Cousin John Nicholson Varty

John Nicholson Ireland had a cousin going by the same name, born just two years earlier in 1877. This other John Nicholson was the son of Ireland’s aunt Lucy, who was married to Thomas Varty of Stag Stones, Penrith. John Nicholson Varty grew up in Cumberland and, like others in his immediate family, emigrated to Canada following the death of his father in 1898. Sadly, like his brother Henry Alleyne, this John Nicholson died young, aged only 31, in 1908. He is buried in Fort Saskatchewan Cemetery, north of Edmonton, Alberta.

John Nicholson Varty

Source: http://www.findagrave.com/cgi-bin/fg.cgi?page=gr&GRid=93775373

 

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Great Aunt Barbara

Ireland’s great aunt Barbara was the younger sister of his grandmother Annie. Born in 1818, Barbara Sarah Waring married William Morgan Benett (1813–91) in Penrith in 1843. This was a bringing together of Lyme Regis naval families. Barbara was the daughter of the (then late) Captain Henry Waring, William the son of Captain Charles Cowper Benett, who also held a position as magistrate in the town. The Benett family was a wealthy one, owners of a fine country home in Wiltshire, Pyt House (below). William himself was Master of the Supreme Court of Judicature and Master of the Court of Common Pleas.

Barbara was a keen musician, and as a young woman spent time in Tübingen with her older sister Annie and John Nicholson (Ireland’s grandfather), where she was able to attend operas.  Barbara and William Benett had 8 children, including the landscape artist Newton Bennet (1854–1914). Great Aunt Barbara died in 1894.

Dorchester Abbey by Newton Bennet

 

12 Park Place

In 1831 Ireland’s great grandfather, the Reverend Mark Nicholson, purchased a new home in Clifton, Bristol. Here he lived along with two of his sons – William and Mark – and his three daughters, Elizabeth (Iddy), Ann and Lucy. The house was one of a fine row of Georgian houses, with a small park immediately opposite. The terrace survives largely intact, with fine trees in the green space in front as seen below. When the Reverend died in 1838, the children chose not to remain in what was never a particularly happy family home. The house was sold in 1839. William and Iddy eventually emigrated to Ohio, Mark to Melbourne, while Ann and Lucy married and relocated to Liverpool and Monmouth respectively.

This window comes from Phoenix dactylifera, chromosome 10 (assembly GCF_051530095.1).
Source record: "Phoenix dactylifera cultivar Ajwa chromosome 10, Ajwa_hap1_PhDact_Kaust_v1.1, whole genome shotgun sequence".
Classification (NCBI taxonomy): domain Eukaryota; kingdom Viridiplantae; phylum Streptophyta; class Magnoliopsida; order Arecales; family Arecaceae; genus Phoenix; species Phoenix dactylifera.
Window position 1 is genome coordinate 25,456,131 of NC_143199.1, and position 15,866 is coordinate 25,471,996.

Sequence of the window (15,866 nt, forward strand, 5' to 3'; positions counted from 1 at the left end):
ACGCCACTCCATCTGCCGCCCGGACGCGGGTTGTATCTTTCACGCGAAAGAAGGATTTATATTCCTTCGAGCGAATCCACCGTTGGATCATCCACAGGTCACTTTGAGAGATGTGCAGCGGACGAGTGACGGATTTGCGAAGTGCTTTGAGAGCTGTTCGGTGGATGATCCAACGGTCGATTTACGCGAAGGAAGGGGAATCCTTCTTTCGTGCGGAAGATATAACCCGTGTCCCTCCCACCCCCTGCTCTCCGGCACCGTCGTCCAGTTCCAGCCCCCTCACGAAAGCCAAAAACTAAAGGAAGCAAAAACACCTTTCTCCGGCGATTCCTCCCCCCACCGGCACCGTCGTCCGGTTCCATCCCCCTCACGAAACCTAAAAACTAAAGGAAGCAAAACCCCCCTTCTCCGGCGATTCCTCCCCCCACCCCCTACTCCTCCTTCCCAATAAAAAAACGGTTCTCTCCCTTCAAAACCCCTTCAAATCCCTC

Ireland’s books: A Tale of Two Worlds

One of the books on Ireland’s shelves was A Tale of Two Worlds. A familiar name on the spine of the book was Frank Carr Nicholson, the composer’s cousin. He co-wrote this epic in 1953 with a British-Canadian friend, Georgina Sime.

It was quite a departure for Frank after his life as a scholar of German medieval literature and librarian at Edinburgh University, part of his new life in retirement in the Lake District, he having returned to the place of his Nicholson roots.

Frank wrote to Ireland in August 1953:

…when one has retired from professional life it is nice to have some congenial employment to which one can apply oneself more or less steadily. Since I came to Keswick I have certainly never found time hang heavily, and one of my main and constant occupations has been to collaborate with an old friend of mine, Miss Sime, in writing of one kind or another. We got a long-an enormously long!- novel published a couple of months ago-I wonder if you would at all care to have a look at it. Probably you have quite eschewed novels long ago ( as I too have done for many years past so far as reading the, is concerned!) but you might possibly like to sample this one in an idle moment, for there is a good deal about music in it that might conceivably entertain you.